The Empire Strikes Back 50 - Kings of Leon
The Empire declared war on Toledo as soon as their truce ended. A few other nations came to their defense. Notably, León did. But it was no enough to save Toledo, which was annexed. The same nobles that gained appointments in newly Imperial Toledo insisted that the region of León be brought under Imperial control.
Many of the families that had not been pushing for new Imperial appointments for their sons began to recognize that by not becoming agents of the Empress, their power had been curtailed, and that this trend was likely to continue. They privately wondered if the more major appointments that many of them held might eventually cease to be hereditary. They began asserting their local powers again, resisting the work of the lesser agents (who answered directly to the Imperial government). But some money flowing through the hands of Zoe’s more covert agents uncovered enough embarrassing secrets that these families were brought in line.
The war against León was quickly won. But the region of León was too large and rich to be seized in one war. So a few provinces went to the Empire, and Badajoz became independent.
Not surprisingly, Zoe promptly declared war on Badajoz. What was surprising was that León came to their defense. It was not much of a defense, and León was forced to both give up their claims to rule much of Iberia and to release Beja and Castillo Branco as sovereign states.
After that peace, Badajoz was completely absorbed.
The nobles of the Empire looked north again, to Northumberland.
But Zoe delayed any action. Her reputation was bad from the Iberian wars, and not getting any better thanks to the Greek nobles’ work to supplant locals in Britannia. However, Bavaria soon made a legal case that since the Empire had not sought to force their claim to rule several provinces, that the Empire had in fact abandoned that claim. It was nonsense, of course, but the kind of nonsense that would make ruling those provinces later troublesome. And in the immediate, Zoe suffered a tremendous loss of prestige. She needed something to restore the people’s faith in her, and only a victorious war could suffice in the near-term.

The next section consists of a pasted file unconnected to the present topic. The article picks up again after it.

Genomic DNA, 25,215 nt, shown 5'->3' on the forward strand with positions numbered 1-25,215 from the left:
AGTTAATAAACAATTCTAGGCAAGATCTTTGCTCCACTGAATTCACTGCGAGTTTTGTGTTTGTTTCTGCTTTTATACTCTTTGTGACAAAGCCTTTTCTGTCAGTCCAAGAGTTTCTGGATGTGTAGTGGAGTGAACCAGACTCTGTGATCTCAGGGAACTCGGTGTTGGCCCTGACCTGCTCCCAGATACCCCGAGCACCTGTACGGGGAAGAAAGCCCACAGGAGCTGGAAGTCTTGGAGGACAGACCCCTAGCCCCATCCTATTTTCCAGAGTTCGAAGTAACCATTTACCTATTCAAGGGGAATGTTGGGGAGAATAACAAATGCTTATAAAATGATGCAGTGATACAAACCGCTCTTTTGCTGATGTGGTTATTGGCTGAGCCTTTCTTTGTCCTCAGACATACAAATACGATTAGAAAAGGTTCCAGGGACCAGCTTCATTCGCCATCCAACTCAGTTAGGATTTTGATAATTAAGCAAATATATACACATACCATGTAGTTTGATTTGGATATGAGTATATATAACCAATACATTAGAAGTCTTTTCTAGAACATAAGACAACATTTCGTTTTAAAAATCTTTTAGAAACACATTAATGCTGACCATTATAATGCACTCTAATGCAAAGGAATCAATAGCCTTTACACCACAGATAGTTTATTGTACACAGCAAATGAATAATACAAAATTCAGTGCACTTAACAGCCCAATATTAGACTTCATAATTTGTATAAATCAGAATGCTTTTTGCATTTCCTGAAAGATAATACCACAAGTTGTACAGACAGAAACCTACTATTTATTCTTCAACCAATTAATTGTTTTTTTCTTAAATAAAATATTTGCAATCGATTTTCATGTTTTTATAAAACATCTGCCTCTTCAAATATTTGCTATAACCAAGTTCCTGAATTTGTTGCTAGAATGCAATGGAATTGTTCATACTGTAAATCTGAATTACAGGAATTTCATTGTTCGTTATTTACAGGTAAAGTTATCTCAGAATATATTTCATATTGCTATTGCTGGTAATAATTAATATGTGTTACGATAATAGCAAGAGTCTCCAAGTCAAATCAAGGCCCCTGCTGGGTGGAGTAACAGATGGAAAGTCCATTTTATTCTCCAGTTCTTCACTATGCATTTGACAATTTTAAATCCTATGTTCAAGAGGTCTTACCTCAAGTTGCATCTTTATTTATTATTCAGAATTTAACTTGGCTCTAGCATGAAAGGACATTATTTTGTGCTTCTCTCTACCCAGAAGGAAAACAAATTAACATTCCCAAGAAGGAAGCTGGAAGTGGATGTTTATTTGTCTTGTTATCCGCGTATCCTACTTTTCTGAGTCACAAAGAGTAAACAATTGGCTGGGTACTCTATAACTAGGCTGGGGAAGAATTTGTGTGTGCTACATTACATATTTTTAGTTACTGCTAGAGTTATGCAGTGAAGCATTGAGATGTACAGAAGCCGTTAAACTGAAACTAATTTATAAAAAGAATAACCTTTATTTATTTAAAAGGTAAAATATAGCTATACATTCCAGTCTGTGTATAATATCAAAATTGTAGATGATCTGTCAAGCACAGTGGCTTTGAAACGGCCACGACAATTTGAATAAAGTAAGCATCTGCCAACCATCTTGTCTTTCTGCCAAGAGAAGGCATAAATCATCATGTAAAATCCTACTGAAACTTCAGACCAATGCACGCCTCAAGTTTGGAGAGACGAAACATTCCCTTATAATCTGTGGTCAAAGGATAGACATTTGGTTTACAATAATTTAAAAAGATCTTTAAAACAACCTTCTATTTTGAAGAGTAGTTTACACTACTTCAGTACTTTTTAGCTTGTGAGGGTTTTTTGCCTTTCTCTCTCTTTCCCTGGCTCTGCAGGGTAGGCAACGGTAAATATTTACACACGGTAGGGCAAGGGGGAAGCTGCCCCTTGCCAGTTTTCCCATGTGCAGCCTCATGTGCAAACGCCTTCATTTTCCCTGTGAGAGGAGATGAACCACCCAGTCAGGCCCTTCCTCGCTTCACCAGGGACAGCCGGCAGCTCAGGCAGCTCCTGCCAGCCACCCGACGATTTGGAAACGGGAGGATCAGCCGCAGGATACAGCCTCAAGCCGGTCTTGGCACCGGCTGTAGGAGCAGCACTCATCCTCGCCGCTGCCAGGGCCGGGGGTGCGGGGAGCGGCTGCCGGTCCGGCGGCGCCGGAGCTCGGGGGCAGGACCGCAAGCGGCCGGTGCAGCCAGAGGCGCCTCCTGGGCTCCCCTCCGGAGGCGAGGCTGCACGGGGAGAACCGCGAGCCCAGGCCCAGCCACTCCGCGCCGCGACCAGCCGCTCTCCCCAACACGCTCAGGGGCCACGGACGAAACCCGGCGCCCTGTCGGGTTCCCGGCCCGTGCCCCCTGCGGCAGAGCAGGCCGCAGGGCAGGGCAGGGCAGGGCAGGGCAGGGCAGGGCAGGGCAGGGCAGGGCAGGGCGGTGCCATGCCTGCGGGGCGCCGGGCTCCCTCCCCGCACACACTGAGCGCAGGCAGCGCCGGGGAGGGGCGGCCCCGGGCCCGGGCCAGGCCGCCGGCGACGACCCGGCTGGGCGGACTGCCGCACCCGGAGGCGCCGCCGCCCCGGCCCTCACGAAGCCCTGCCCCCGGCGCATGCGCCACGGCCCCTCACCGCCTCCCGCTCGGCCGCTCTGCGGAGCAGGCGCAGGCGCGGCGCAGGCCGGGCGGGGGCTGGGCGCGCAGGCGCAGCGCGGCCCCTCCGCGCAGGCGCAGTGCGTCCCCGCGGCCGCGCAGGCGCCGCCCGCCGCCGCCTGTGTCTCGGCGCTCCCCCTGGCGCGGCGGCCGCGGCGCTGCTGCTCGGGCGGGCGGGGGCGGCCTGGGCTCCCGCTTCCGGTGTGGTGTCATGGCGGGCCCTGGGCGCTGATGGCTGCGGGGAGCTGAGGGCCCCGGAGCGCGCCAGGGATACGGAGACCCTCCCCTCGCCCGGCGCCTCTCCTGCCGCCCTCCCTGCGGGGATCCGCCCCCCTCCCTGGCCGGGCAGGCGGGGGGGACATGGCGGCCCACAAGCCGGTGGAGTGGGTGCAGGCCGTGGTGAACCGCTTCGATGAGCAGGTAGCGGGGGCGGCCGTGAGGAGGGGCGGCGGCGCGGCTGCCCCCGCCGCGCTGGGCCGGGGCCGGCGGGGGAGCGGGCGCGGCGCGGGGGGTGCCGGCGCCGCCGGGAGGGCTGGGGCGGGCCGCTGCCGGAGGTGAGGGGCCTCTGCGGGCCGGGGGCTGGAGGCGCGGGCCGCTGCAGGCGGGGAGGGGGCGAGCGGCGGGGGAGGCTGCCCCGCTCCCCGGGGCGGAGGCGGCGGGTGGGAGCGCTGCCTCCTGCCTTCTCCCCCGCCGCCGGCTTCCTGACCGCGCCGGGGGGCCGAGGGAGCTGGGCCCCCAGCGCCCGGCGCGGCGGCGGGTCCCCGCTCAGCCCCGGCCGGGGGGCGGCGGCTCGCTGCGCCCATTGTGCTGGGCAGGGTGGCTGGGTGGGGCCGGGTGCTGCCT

And then the nobles complained about commoners being giving military commissions. Zoe needed the legions strong, so she refused to forbid the occasional practice of meritorious promotions, and the nobles again worked to resist her rule. Other nobles took to fighting amongst themselves. Fortunately, a gift from the state was able to buy peace between them. The discovery that Imperial agents were taking inordinate bribes didn’t help the stability of the Empire, either.
But the victory against Scotland did help her prestige.
As did the war against England, where the Legions proved the usefulness of their new pike square tactics.
When Zoe restricted the privileges of the nobles yet further, Bartholomaios Melisurgos, an insane noble who claimed to be the rightful Emperor rebelled in Suakin. His insanity was demonstrated by the fact that he rebelled in a province where XVII. Legio was garrisoned.
With the acquisition of Northumbria, Zoe listened to request from her nobles again. After all, nobles who felt they had a say in the government were not so inclined to revolt. A faction of Iberian nobles claimed a navigator in their employ had proved there was a western route to India. As this would benefit the western Empire if discovered, Zoe agreed to send an explorer at the first opportunity.
But when Konstantinos died while on a tuna fishing expedition, Zoe became wary of sending more people over the sea. Konstantinos’ son, Konstantios, was soon after declared heir.
And in 1499, Zoe declared a series of wars to reclaim several Imperial provinces, before their current owners could claim they did not belong to the Empire.